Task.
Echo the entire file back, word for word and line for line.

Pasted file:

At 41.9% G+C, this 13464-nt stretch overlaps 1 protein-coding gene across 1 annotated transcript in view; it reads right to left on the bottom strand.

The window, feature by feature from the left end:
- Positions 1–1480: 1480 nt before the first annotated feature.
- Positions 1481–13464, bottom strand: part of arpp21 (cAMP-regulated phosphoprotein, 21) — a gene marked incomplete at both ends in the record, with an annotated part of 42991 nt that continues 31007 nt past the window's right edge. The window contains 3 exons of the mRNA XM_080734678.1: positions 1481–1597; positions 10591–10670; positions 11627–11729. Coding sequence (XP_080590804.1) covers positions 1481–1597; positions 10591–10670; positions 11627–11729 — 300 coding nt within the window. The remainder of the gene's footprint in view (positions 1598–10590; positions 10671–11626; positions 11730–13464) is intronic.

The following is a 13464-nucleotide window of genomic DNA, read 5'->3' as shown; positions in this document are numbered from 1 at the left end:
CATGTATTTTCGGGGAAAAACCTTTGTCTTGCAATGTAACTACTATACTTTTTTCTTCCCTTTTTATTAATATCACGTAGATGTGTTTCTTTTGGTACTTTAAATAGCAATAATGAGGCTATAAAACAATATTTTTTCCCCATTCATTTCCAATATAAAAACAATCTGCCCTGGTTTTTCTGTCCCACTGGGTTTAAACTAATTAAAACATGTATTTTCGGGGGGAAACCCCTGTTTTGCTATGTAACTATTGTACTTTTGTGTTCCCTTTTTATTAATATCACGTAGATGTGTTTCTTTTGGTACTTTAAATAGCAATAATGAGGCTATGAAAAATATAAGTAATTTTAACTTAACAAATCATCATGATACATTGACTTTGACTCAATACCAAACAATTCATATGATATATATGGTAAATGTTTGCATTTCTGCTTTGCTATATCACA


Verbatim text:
At 41.9% G+C, this 13464-nt stretch overlaps 1 protein-coding gene across 1 annotated transcript in view; it reads right to left on the bottom strand.

The window, feature by feature from the left end:
- Positions 1–1480: 1480 nt before the first annotated feature.
- Positions 1481–13464, bottom strand: part of arpp21 (cAMP-regulated phosphoprotein, 21) — a gene marked incomplete at both ends in the record, with an annotated part of 42991 nt that continues 31007 nt past the window's right edge. The window contains 3 exons of the mRNA XM_080734678.1: positions 1481–1597; positions 10591–10670; positions 11627–11729. Coding sequence (XP_080590804.1) covers positions 1481–1597; positions 10591–10670; positions 11627–11729 — 300 coding nt within the window. The remainder of the gene's footprint in view (positions 1598–10590; positions 10671–11626; positions 11730–13464) is intronic.

The following is a 13464-nucleotide window of genomic DNA, read 5'->3' as shown; positions in this document are numbered from 1 at the left end:
CATGTATTTTCGGGGAAAAACCTTTGTCTTGCAATGTAACTACTATACTTTTTTCTTCCCTTTTTATTAATATCACGTAGATGTGTTTCTTTTGGTACTTTAAATAGCAATAATGAGGCTATAAAACAATATTTTTTCCCCATTCATTTCCAATATAAAAACAATCTGCCCTGGTTTTTCTGTCCCACTGGGTTTAAACTAATTAAAACATGTATTTTCGGGGGGAAACCCCTGTTTTGCTATGTAACTATTGTACTTTTGTGTTCCCTTTTTATTAATATCACGTAGATGTGTTTCTTTTGGTACTTTAAATAGCAATAATGAGGCTATGAAAAATATAAGTAATTTTAACTTAACAAATCATCATGATACATTGACTTTGACTCAATACCAAACAATTCATATGATATATATGGTAAATGTTTGCATTTCTGCTTTGCTATATCACA